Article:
Domestic air services in the Highlands can be quite expensive, especially as they often cover extremely short distances. However, they are worth the price if you’re short on time and want to visit places like the Outer Hebrides, Orkney or Shetland.

By Road

The roads of the Scottish Highlands are quite picturesque, and the best way to get around. The area has an extensive bus network that covers even the remote rural areas. Roads are also generally good and not very busy, though if you plan to drive yourself, remember that many roads are only wide enough for one vehicle. Also, be sure to know the UK Highway Code. If you have the time, travelling by bicycle is also a leisurely and scenic option.

By Train  

While most major towns are connected to the railway via either National Rail or ScotRail, the more remote areas of the Highlands are not connected. So, be sure to see timetables and routes to plan your journey.

Things to do when you visit the Scottish Highlands

Urquhart Castle overlooking Loch Ness in Scotland
Urquhart Castle overlooking Loch Ness in Scotland
  • Inverness: this small Highland city is said to be the capital of the Highlands. Here you can visit Inverness Castle and St Andrew’s Cathedral along the River Ness or explore the Victorian Market. Nearby you can also see the Bronze Age Clava Cairns and Culloden Battlefield, site of the final Jacobite Risings, as well as Nairn, a picturesque Victorian seaside resort.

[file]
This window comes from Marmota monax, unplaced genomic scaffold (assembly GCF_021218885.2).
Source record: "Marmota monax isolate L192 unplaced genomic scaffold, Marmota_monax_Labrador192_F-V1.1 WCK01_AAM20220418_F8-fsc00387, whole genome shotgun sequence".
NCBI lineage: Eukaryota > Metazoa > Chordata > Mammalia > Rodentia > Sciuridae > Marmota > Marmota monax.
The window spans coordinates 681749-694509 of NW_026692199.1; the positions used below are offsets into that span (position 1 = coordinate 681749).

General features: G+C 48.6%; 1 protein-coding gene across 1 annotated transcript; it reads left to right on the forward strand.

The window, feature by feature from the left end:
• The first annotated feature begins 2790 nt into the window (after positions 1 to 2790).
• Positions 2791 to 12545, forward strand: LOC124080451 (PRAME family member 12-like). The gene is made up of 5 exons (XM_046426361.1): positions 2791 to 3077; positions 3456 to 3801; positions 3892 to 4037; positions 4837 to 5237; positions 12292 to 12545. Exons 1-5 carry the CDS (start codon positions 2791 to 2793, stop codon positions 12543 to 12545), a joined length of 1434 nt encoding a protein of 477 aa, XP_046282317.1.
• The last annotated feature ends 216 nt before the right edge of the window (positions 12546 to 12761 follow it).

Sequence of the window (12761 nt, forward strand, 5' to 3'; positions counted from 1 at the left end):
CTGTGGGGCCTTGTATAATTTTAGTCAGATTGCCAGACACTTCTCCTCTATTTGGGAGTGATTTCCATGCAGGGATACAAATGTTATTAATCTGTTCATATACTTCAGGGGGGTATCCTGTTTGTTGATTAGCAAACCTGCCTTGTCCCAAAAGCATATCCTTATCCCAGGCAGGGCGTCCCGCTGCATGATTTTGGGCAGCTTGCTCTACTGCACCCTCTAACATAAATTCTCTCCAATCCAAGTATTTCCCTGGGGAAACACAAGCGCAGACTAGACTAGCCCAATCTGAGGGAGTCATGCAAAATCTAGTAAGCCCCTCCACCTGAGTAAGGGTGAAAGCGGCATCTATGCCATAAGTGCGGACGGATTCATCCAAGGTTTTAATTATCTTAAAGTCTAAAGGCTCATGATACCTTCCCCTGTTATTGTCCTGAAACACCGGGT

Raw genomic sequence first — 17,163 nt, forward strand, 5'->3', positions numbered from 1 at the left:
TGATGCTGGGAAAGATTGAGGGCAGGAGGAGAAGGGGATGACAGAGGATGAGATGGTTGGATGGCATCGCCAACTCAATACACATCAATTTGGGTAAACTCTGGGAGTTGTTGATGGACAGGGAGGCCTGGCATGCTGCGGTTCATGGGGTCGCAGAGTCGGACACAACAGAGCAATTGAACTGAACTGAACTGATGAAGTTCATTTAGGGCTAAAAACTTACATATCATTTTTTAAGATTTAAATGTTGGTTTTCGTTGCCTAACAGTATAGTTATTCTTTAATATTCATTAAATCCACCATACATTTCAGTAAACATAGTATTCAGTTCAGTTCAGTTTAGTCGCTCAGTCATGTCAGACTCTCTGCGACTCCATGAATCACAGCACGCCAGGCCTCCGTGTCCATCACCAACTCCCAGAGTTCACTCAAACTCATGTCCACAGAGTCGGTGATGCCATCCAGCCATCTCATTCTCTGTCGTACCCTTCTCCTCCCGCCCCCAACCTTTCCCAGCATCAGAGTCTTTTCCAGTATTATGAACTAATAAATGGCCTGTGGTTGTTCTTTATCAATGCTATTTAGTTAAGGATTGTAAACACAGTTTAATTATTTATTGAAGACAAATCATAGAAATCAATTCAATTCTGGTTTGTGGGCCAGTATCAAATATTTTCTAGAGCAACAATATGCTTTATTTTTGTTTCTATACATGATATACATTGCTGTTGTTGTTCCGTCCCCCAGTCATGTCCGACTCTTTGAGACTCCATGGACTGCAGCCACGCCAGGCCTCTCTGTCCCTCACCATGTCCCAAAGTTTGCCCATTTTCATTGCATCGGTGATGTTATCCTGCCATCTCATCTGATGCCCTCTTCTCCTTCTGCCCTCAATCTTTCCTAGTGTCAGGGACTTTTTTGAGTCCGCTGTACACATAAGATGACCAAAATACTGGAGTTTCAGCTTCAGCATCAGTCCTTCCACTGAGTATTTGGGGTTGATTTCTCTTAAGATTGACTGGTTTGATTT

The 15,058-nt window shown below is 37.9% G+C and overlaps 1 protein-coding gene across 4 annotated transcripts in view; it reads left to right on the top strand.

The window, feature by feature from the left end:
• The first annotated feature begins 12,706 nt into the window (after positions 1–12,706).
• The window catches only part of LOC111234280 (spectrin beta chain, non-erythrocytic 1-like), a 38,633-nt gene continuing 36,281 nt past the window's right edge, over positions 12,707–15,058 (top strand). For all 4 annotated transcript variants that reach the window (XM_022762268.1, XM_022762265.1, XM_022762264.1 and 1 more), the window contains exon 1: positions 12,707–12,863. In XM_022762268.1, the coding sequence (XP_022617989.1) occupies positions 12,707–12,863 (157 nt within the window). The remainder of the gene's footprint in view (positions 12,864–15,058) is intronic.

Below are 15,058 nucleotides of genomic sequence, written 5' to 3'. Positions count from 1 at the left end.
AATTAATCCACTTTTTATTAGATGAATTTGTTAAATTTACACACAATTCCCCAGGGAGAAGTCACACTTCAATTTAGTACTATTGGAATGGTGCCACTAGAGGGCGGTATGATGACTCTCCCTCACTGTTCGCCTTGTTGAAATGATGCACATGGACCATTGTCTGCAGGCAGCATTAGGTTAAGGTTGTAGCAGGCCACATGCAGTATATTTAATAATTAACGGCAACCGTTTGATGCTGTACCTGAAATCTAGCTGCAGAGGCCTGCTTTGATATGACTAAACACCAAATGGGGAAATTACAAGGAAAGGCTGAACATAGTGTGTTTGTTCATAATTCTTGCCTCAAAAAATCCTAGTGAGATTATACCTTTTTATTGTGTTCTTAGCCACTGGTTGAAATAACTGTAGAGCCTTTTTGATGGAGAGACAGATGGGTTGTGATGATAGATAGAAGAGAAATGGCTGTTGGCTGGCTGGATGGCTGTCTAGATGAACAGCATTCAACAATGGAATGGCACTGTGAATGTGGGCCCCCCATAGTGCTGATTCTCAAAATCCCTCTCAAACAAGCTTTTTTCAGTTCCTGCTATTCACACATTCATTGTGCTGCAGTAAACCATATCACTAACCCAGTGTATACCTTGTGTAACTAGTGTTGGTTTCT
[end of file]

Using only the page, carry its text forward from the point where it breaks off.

• Loch Ness and Urquhart Castle: this iconic loch is said to be home to the Loch Ness Monster. It is overlooked by the ruins of the medieval Urquhart Castle.
  • Ben Nevis: located near the town of Fort William, lie the Mamores mountain range, and Ben Nevis, the highest mountain in Britain
  • Moray Speyside: near Inverness is Moray Speyside. This region is home to the renowned Speyside malt whisky, as well as the Elgin Cathedral, Ballindalloch Castle, and the Moray Firth, where you can see dolphins.